As people prepare for winter weather care should be taken to guard ones health while shoveling snow. Snow shoveling can be taxing on a seemingly healthy body and should be done with extreme caution.
In addition to slipping and falling on ice underneath of a snow fall snow shovelers can open themselves up for other injuries. Injuries from snow shovels themselves can send someone to the hospital emergency room and often require a few sutures to repair an injured finger or toe.
Persons over the age of 40 should use extreme caution when shoveling snow. A seemingly healthy adult should remember that lifting that shovel full of snow repeatedly can cause injury to muscles not often used.
Those who suffer from heart conditions should be particularly cautious when shoveling snow. Just 15 minutes of snow shoveling is equal to 30 minutes of moderate physical activity. In persons with heart conditions this could mean the difference between life and death. Strokes and heart attacks are the second most common reason that people are sent to the emergency rooms during snow storms.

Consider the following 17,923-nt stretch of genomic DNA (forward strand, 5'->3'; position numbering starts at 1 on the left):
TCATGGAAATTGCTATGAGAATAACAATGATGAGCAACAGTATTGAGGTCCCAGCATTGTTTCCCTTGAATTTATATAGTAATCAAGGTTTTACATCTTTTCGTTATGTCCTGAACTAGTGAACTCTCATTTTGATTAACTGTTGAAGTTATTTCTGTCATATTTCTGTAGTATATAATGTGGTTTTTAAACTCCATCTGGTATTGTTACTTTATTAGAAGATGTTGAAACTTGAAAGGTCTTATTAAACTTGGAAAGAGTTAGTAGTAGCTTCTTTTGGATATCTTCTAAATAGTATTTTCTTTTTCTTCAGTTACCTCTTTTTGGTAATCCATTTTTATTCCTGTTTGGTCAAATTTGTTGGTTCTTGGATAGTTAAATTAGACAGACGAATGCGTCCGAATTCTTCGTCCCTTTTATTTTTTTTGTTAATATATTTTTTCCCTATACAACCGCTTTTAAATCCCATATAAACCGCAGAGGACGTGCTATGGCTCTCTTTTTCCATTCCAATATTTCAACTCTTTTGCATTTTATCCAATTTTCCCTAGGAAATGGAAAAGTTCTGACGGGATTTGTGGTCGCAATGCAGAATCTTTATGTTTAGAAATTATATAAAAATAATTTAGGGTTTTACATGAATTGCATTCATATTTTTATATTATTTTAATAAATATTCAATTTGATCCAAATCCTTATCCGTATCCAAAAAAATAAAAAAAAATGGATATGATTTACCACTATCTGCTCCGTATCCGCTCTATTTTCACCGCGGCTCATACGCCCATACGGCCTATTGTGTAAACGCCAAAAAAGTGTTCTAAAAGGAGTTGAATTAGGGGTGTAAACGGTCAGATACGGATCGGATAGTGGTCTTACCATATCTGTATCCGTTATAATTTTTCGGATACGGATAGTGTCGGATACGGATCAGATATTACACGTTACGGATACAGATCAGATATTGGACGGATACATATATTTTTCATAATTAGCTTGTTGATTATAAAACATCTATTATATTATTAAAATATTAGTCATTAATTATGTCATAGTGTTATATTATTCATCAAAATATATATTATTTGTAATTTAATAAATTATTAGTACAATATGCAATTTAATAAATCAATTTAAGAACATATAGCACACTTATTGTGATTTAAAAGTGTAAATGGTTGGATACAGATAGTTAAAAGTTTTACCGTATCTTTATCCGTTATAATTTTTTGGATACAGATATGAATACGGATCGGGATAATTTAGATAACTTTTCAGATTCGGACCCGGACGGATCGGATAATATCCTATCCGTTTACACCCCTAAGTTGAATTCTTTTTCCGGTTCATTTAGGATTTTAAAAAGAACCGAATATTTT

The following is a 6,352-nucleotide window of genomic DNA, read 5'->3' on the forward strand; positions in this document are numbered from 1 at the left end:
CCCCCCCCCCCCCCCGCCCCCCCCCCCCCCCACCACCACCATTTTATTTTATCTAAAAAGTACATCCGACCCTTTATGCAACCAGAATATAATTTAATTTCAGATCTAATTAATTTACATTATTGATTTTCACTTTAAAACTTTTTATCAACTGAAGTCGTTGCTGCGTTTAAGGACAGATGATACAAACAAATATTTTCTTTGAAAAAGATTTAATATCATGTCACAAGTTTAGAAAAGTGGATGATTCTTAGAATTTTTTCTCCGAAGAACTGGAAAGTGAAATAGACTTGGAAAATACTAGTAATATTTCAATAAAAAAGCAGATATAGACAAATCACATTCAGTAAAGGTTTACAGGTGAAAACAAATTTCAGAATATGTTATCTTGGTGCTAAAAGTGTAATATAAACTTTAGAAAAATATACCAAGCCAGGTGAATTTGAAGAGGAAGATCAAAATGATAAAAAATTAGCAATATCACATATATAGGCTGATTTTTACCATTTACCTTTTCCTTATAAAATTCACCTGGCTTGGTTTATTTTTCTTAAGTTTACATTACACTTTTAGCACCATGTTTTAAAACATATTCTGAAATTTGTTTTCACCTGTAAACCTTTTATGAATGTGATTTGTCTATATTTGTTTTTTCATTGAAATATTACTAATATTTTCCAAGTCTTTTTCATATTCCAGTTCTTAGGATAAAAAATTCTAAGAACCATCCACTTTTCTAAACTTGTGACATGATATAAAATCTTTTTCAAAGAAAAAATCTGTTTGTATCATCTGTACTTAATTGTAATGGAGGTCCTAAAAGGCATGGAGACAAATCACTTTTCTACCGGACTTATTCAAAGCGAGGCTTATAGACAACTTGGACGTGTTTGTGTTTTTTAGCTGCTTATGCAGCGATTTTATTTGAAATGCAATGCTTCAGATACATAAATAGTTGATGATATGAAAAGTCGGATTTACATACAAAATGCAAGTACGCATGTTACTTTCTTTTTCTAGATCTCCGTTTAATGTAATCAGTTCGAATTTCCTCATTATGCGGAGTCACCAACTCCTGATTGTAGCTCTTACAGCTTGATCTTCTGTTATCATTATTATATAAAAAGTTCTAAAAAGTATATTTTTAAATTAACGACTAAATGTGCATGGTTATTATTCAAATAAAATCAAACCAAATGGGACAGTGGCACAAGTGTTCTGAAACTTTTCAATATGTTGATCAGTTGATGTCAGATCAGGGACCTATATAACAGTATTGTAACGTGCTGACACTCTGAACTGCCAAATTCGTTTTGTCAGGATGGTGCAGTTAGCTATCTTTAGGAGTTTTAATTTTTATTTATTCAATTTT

Anyone who has already had a heart attack, has a history of heart disease, has high blood pressure, has high cholesterol, lives a sedentary lifestyle or even smokes should approach snow shoveling with extreme caution, or find a teen or youth willing to help out.
Back injury is another common health risk of shoveling snow. Using the wrong muscles can cause great pain or send someone to the hospital. It’s very important to stretch those muscles and warm your body up prior to snow shoveling to prevent injury. You wouldn’t start out with aerobic exercise without a warm up time period so never start shoveling snow without a good stretch and warm up period. If you’ve been given back exercises from previous back injuries make sure that you’ve continued doing your exercises in order to prevent further damage to your back.
Choose your equipment wisely. Yes, a larger snow shovel may get the job done quicker, but consider an average snow shovel can hold up to 16 pounds of snow, multiply that by how many shovel fulls of snow one moves and it can really add up fast. Using a smaller shovel and moving the snow where it’s needed most will reduce possible injury to your entire body.
Cold weather can dehydrate the human body quickly. Make sure to stay hydrated and take breaks frequently. Take a break every 10 or 15 minutes and sip some water. Warm up those cold hands and your feet if needed. The snow will still be there when you return with your shovel.
Push the snow if you can instead of shoveling it. We’ve all seen store owners pushing snow away from the entrance to a store. It’s much easier on your body and still gets the job done.
If snow shoveling is too much of a risk for your health consider paying the neighbor youth a few dollars each time it snows to shovel your walks or drive way. It may just save your life.